I learned yesterday that Prof. Greg Lastowka (Rutgers) died this week at the age of 46. He had been ill for a year. Notices here, here, and here.

Greg was a great scholar of law and technology, and his 2010 book Virtual Justice: the new laws of online worlds made a major impact. His opening chapter, tracing the role of law from Cardiff Castle to Cinderella’s Castle (Walt Disney World) to Dagger Isle Castle (Britannia, in Ultima Online), is possibly one of the best introductions ever written to an academic book. Since it was published in 2010, I have asked students to read it on at least one course every year; generously, the book was made available for free download, here. His other writing, and his enthusiastic blogging at Terra Nova, reached a wide audience.

I had the pleasure of meeting Greg in person twice. The circumstances speak to his particular approach to his work. We had corresponded intermittently (not least after this tongue in cheek blog post of 2008), and I had hoped to submit an abstract for an event he was organising. Due to an injury I didn’t get myself together in time. So, Greg invited me to join a panel he was putting together (including his sometime co-author, Dan Hunter) for the conference (“The Game Behind The Video Game”, in New Brunswick, NJ in April 2011), and encouraged me to come – even though I wasn’t sure what I would be able to add. During the event itself, which reflected his wide interests and connections in the world of gaming, he was welcoming, funny and interesting – and we even had a chance to talk about shared interests in lesser-used languages and technology (as many obituaries point out, Greg wrote a Turkmen-English dictionary in the 1990s!).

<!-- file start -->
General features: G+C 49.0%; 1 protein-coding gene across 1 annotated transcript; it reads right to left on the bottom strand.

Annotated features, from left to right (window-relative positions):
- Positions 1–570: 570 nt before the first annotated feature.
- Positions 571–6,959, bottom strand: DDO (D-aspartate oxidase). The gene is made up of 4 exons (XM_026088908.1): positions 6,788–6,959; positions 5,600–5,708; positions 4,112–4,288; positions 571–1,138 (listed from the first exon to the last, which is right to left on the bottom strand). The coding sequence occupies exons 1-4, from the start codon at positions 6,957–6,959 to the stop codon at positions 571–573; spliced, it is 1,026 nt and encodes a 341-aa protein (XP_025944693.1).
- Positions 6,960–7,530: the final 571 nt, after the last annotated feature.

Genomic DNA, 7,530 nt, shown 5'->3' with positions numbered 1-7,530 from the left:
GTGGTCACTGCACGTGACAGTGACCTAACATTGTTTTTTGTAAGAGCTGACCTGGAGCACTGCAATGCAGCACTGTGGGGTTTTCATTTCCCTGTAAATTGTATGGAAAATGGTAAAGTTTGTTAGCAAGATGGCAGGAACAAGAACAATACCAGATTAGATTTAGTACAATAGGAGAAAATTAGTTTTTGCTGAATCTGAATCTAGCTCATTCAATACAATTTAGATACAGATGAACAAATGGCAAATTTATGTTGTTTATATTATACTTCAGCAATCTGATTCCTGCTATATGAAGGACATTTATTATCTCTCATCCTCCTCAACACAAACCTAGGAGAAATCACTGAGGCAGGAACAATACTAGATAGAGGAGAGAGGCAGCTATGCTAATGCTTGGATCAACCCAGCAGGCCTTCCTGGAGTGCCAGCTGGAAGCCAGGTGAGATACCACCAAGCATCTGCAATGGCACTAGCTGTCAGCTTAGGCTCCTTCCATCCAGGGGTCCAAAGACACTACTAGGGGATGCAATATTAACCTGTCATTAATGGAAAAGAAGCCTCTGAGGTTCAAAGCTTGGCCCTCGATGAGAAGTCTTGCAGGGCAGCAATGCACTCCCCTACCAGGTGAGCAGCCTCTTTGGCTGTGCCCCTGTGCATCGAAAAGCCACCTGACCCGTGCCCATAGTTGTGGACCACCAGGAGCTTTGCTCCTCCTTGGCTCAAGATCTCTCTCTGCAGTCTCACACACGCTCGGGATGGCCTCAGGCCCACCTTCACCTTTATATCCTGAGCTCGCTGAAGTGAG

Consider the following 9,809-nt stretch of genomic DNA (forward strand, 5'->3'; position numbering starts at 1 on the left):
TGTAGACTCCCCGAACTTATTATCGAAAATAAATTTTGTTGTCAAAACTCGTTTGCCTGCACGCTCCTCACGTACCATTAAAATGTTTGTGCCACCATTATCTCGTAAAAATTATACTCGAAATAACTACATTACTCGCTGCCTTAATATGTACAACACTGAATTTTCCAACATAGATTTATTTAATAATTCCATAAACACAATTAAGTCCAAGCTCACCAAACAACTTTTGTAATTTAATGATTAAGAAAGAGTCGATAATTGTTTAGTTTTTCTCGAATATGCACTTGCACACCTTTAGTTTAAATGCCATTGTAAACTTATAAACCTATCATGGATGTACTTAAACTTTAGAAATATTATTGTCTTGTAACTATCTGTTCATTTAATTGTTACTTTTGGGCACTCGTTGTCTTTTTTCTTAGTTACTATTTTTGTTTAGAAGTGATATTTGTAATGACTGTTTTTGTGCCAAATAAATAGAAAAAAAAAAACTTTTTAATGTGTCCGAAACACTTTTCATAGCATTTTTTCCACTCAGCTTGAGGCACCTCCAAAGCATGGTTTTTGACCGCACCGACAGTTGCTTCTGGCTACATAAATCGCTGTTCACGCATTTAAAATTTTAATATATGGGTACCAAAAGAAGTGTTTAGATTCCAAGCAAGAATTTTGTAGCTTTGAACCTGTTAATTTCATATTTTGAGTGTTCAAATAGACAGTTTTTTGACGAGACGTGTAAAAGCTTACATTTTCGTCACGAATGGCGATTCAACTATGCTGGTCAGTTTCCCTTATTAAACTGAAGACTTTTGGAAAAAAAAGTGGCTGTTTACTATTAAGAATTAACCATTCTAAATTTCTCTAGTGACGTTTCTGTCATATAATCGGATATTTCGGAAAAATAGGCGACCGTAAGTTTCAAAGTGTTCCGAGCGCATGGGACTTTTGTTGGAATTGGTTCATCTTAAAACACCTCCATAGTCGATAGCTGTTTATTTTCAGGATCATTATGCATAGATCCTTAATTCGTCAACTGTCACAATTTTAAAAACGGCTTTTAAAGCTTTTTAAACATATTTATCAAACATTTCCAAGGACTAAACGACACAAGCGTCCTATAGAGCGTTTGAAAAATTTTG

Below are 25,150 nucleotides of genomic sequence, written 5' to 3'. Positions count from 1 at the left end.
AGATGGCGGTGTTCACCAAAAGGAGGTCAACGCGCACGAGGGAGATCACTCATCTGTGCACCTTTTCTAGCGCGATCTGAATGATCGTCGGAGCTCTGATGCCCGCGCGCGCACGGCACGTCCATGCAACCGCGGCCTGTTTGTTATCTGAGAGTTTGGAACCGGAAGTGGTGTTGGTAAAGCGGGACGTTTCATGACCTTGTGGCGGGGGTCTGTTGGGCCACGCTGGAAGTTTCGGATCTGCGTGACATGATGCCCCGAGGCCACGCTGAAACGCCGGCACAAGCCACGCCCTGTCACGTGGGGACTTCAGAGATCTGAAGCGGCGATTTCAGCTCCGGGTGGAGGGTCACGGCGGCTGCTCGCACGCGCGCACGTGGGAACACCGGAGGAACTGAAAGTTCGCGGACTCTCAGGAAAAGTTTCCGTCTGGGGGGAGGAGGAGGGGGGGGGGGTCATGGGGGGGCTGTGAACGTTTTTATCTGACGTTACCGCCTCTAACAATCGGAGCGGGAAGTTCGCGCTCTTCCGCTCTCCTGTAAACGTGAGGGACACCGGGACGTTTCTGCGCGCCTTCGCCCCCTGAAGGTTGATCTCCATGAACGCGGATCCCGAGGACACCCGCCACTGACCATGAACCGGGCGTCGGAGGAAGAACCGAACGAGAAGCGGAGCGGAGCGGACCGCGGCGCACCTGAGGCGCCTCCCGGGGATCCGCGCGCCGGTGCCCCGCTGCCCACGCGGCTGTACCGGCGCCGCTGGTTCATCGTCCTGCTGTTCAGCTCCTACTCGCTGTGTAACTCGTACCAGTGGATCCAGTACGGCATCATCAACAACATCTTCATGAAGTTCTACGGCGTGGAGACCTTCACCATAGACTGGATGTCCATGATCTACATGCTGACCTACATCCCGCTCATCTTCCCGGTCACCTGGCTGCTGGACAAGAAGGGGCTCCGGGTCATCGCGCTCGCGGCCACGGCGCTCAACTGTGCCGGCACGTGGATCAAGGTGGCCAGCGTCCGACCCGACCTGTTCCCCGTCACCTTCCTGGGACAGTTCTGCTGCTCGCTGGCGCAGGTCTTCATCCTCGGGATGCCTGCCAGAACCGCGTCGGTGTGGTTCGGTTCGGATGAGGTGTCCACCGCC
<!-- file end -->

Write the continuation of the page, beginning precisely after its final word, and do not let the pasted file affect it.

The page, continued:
I last encountered Greg, in virtual form, in an exchange of emails in 2013, where (again typically) he wrote a very thoughtful peer review for a journal issue I was editing, offered good wishes on a recent job change, and hoped to stop by on a visit to Scotland.

Greg made a really substantial contribution to how we think about law, technology and culture. So many of us in this field were lucky to read him, to know him (not very well in my case) and to benefit from his support and advice. He will be missed.